Small, rural hospitals are in the midst of a rocky year: earlier this year, when few had any covid-19 patients, hospitals that were already cash-strapped had to stop elective surgeries and other services that are their main money-makers. And now that the pandemic is hitting some rural communities, they're struggling to provide the supplies and staffing to deal with the influx of patients.

"Pandemic-related federal money has helped struggling rural hospitals stay afloat. But as Congress considers additional aid this month, advocates and policymakers would like to move beyond stopgap measures to change the hospitals’ long-term trajectory," April Simpson

reports

for Stateline. "As the pandemic persists, it’s unclear how long struggling rural hospitals can hang on."

The pandemic was hardly the beginning of rural hospitals' financial struggle. "Since 2010, 128 rural hospitals have closed, including a record 18 hospitals last year. Even more rural hospitals were on track to shut down this year until Congress in March approved $100 billion to health care providers in the CARES Act," Simpson reports. "The support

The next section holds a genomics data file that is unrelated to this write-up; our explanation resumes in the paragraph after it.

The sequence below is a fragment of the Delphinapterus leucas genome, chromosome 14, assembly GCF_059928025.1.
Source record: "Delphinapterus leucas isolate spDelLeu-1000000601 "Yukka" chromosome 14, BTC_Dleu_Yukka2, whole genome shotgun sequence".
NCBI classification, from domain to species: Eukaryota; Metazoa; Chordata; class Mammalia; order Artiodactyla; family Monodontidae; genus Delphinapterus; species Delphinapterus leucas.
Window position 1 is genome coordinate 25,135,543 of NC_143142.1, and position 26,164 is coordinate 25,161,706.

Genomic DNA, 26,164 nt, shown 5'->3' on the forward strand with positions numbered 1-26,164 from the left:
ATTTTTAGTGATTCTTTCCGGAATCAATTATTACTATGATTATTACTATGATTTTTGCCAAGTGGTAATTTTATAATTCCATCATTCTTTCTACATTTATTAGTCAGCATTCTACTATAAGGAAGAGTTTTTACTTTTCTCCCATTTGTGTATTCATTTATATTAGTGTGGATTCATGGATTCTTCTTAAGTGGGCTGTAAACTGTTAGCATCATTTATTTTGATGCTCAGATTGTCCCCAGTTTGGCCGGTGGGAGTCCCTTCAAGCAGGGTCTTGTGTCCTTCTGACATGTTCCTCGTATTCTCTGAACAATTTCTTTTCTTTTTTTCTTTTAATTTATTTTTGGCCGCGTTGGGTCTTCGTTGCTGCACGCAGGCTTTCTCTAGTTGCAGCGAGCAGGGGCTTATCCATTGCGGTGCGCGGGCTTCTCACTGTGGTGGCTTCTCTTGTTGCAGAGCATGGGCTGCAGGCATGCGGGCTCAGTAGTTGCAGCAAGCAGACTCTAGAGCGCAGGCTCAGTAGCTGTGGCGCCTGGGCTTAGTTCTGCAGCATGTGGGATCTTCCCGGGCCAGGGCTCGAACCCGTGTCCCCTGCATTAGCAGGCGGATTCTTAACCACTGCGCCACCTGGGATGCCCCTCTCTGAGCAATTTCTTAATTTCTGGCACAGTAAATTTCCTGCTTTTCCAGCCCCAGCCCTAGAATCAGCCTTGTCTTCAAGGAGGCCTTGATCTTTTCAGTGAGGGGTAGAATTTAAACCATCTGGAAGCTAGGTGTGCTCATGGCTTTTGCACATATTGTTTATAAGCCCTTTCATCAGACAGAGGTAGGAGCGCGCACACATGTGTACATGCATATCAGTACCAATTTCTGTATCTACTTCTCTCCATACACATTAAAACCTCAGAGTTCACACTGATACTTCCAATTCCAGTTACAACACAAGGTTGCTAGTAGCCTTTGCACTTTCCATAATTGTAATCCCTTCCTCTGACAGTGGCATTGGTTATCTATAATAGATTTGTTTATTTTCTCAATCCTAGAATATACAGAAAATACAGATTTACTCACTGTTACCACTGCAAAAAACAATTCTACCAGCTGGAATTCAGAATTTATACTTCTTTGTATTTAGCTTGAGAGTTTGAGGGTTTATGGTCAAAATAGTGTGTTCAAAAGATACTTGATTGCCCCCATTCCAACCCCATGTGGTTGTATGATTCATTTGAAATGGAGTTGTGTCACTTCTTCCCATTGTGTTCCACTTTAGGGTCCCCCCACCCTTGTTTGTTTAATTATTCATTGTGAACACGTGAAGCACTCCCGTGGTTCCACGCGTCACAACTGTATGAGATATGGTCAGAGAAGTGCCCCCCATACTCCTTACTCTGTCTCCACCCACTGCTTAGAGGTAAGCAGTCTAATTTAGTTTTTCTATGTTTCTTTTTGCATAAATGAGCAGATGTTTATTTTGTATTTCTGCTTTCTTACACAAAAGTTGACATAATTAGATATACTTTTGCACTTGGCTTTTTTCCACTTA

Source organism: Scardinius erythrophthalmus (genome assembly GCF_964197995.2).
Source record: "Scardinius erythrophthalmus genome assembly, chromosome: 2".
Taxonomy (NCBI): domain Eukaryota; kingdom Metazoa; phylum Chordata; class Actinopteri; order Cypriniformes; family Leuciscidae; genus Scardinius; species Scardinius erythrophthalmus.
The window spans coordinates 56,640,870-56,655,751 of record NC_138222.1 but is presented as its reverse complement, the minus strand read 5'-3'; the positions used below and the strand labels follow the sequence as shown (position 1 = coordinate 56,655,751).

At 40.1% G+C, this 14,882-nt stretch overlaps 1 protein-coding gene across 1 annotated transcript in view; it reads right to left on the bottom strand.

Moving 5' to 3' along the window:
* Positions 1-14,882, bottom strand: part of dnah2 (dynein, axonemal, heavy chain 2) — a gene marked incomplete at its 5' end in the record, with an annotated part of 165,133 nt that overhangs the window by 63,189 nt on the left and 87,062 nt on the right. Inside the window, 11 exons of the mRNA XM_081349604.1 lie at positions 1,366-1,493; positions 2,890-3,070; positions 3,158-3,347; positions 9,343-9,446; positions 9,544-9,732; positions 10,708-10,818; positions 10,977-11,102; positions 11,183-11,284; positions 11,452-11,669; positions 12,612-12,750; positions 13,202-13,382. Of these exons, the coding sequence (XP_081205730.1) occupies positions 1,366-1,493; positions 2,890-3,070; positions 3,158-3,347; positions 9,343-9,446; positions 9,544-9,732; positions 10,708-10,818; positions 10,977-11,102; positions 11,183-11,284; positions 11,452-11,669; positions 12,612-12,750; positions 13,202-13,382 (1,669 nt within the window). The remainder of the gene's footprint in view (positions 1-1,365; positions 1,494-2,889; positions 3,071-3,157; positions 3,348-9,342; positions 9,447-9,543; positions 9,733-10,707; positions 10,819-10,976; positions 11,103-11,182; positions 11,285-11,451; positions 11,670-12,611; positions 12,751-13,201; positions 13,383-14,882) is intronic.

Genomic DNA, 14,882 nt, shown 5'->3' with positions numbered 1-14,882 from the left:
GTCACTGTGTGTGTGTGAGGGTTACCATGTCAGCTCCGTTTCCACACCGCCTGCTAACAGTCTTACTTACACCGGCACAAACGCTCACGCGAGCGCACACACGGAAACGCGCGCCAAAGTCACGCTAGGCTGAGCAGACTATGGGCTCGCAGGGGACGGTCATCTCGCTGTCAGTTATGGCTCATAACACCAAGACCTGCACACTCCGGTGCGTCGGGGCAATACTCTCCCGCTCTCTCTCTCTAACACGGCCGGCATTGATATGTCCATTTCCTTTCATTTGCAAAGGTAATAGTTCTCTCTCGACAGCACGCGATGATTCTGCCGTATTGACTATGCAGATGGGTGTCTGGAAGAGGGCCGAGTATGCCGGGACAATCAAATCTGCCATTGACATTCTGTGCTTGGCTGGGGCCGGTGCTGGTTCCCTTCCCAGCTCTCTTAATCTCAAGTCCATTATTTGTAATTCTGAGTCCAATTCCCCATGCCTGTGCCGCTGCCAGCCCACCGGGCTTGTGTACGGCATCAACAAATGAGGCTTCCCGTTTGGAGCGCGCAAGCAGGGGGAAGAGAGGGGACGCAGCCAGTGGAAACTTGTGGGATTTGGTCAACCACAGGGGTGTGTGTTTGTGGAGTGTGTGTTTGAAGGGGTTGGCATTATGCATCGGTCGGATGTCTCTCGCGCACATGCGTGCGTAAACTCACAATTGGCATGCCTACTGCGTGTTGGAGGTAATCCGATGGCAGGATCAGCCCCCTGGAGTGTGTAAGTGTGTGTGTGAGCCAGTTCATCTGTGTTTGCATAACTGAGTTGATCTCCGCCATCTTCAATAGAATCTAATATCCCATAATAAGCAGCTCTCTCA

included $10 billion

in targeted funding that was allocated based on operating expenses before covid-19. Earlier this month, the U.S. Health and Human Services Department announced

another $1 billion

targeted to certain hospitals that serve rural populations." Some small rural hospitals also got aid from the Paycheck Protection Program and from a $150 million grant program meant to help hospitals with increased expenses related to the pandemic.

But hospitals' losses and needs may far outstrip federal relief. "The American Hospital Association estimates hospitals and health systems lost $202.6 billion between March and June and are projected to lose an additional $120.5 billion through the end of 2020. The slow recovery of inpatient and outpatient volumes adds to the strain," Simpson reports. "The association’s findings are based on an electronic survey representing 1,360 member hospitals across 48 states and Washington, D.C. Rural hospitals and health care systems represented about one-third of respondents."